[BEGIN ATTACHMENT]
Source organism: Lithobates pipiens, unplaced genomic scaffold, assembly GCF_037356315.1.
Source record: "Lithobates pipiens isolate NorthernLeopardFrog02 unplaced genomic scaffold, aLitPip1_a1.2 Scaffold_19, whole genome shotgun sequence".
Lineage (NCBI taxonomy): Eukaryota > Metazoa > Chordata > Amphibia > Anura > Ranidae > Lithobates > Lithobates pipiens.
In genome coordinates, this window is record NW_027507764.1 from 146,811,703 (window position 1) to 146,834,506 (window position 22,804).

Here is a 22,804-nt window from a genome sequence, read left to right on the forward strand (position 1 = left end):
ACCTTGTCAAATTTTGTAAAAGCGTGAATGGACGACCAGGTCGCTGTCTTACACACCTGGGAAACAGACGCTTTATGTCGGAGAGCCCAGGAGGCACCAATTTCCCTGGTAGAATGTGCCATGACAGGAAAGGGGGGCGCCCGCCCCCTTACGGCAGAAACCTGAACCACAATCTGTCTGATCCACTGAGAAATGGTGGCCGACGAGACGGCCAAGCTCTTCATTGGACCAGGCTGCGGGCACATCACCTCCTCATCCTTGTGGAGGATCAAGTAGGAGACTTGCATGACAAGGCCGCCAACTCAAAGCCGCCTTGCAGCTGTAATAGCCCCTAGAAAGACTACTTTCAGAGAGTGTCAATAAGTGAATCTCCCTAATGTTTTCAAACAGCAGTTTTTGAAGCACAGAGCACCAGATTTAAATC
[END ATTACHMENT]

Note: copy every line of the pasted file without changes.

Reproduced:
Source organism: Lithobates pipiens, unplaced genomic scaffold, assembly GCF_037356315.1.
Source record: "Lithobates pipiens isolate NorthernLeopardFrog02 unplaced genomic scaffold, aLitPip1_a1.2 Scaffold_19, whole genome shotgun sequence".
Lineage (NCBI taxonomy): Eukaryota > Metazoa > Chordata > Amphibia > Anura > Ranidae > Lithobates > Lithobates pipiens.
In genome coordinates, this window is record NW_027507764.1 from 146,811,703 (window position 1) to 146,834,506 (window position 22,804).

Here is a 22,804-nt window from a genome sequence, read left to right on the forward strand (position 1 = left end):
ACCTTGTCAAATTTTGTAAAAGCGTGAATGGACGACCAGGTCGCTGTCTTACACACCTGGGAAACAGACGCTTTATGTCGGAGAGCCCAGGAGGCACCAATTTCCCTGGTAGAATGTGCCATGACAGGAAAGGGGGGCGCCCGCCCCCTTACGGCAGAAACCTGAACCACAATCTGTCTGATCCACTGAGAAATGGTGGCCGACGAGACGGCCAAGCTCTTCATTGGACCAGGCTGCGGGCACATCACCTCCTCATCCTTGTGGAGGATCAAGTAGGAGACTTGCATGACAAGGCCGCCAACTCAAAGCCGCCTTGCAGCTGTAATAGCCCCTAGAAAGACTACTTTCAGAGAGTGTCAATAAGTGAATCTCCCTAATGTTTTCAAACAGCAGTTTTTGAAGCACAGAGCACCAGATTTAAATC